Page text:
The U.S. Food and Drug Administration (FDA) has required AbbVie to change the labels for its two hepatitis C virus (HCV) treatments after receiving numerous reports of serious liver injury developing among people while taking the medications, Medscape reports.

Previously, the labels for Viekira Pak (ombitasvir/paritaprevir/ritonavir; dasabuvir) and Technivie (ombitasvir/paritaprevir/ritonavir) stated the treatments were “not recommended” for those with Child-Pugh B liver disease and “contraindicated” for those with Child-Pugh C liver disease. The label will now state that both hep C treatments are contraindicated for those with moderate to severe liver impairment, specifically with Child-Pugh B or C liver disease.

Child-Pugh scores, which range from A to C, in order of severity, assess the prognosis of liver disease. A contraindication means that a drug should not be taken in specific circumstances, such as the existence of a health condition or if someone is taking another medication that conflicts with the drug.

Viekira Pak was approved to treat genotype 1 of hep C in December 2014 and Technivie was approved in July 2015 to treat those with genotype 4 of the virus who do not have cirrhosis. Since then, at least 26 worldwide cases have been submitted to the FDA Adverse Event Reporting System (FAERS) of liver injuries that possibly or probably were related to the two treatments.

In most of these cases, the liver damage occurred within the first 1 to 4 weeks of treatment. These individuals, who all had cirrhosis upon beginning treatment, developed decompensated cirrhosis, the more advanced form of the condition, or liver failure. Some of them underwent liver transplants, while others died. Some of the individuals were taking Viekira Pak or Technivie despite the fact that the drugs were contraindicated or not recommended for them given their personal circumstances.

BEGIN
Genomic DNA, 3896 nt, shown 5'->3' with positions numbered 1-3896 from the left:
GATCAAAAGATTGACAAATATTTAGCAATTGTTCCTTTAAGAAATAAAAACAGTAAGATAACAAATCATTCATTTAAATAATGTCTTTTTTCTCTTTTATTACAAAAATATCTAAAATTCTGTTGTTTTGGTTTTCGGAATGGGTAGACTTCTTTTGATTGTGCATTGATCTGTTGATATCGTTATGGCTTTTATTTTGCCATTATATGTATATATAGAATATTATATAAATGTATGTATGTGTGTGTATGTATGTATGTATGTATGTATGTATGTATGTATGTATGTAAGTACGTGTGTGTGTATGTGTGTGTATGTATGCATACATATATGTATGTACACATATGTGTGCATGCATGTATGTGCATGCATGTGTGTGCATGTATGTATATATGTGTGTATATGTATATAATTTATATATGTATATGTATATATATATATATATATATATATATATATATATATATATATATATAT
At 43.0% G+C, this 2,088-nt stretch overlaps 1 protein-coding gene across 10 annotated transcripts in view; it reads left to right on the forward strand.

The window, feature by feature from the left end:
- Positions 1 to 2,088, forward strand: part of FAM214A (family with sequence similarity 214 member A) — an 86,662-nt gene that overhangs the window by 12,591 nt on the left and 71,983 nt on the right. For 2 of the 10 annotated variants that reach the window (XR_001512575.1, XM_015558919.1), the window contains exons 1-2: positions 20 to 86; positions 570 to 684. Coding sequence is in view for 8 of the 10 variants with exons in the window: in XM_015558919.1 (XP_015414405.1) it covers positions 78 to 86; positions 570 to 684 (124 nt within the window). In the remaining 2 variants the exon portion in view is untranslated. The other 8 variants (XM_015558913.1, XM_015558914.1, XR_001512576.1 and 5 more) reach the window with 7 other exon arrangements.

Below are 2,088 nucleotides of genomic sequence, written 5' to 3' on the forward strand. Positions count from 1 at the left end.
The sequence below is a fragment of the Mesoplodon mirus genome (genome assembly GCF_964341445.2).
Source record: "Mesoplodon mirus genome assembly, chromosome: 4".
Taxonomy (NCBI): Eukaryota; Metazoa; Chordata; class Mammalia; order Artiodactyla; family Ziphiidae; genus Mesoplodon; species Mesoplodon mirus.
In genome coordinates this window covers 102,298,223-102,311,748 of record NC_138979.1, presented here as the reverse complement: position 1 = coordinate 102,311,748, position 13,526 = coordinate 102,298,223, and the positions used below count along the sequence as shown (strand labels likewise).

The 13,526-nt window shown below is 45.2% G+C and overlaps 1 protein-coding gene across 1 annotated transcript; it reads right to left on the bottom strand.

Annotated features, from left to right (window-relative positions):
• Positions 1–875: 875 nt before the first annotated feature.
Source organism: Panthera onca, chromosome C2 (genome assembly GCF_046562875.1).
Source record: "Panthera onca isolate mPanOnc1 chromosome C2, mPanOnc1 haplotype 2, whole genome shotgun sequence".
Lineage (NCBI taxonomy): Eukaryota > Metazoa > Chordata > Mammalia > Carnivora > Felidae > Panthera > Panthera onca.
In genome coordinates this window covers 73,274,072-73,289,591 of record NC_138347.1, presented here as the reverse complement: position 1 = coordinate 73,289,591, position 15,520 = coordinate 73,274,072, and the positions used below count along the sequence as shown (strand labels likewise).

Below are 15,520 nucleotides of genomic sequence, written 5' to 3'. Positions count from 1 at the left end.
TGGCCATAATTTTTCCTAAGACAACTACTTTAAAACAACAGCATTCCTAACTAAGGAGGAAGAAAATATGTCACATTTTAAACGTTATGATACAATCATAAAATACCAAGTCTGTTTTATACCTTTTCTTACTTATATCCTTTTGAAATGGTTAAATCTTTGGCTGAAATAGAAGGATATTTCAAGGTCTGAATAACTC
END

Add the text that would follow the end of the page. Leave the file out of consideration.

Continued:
The FDA has indicated that there may be more instances of these outcomes than have been reported to FAERS.

The FDA states that individuals taking either Viekira Pak or Technivie should contact a clinician immediately if they develop fatigue, weakness, loss of appetite, nausea and vomiting, yellow eyes or skin (jaundice), or light-colored stools, which may indicate liver injury. The health agency cautions individuals taking the therapies not to discontinue their use without first discussing the matter with a health professional, given that stopping treatment early may lead hep C to become resistant to other treatments and undermine future efforts to cure the virus.

Health care professionals, the FDA states, should closely monitor patients on Viekira Pak or Technivie for signs and symptoms of worsening liver disease, including ascites, hepatic encephalopathy, variceal hemorrhage, and increases in direct bilirubin in the blood.

In a release, AbbVie stated, “Viekira Pak, with and without ribavirin (RBV), remains indicated for genotype 1 HCV patients with compensated cirrhosis, including Child-Pugh A. The safety and efficacy of Viekira Pak, with and without RBV, has been studied in Phase III trials in more than 2,300 patients and is one of the recommended regimens in the [American Association for the Study of Liver Disease] guidelines for these patients. Technivie in combination with RBV is indicated for genotype 4 HCV patients without cirrhosis.”

To read an FDA release about the liver risks associated with Viekira Pak and Technivie, click here.

To read the Medscape article, click here (free registration with the site is required).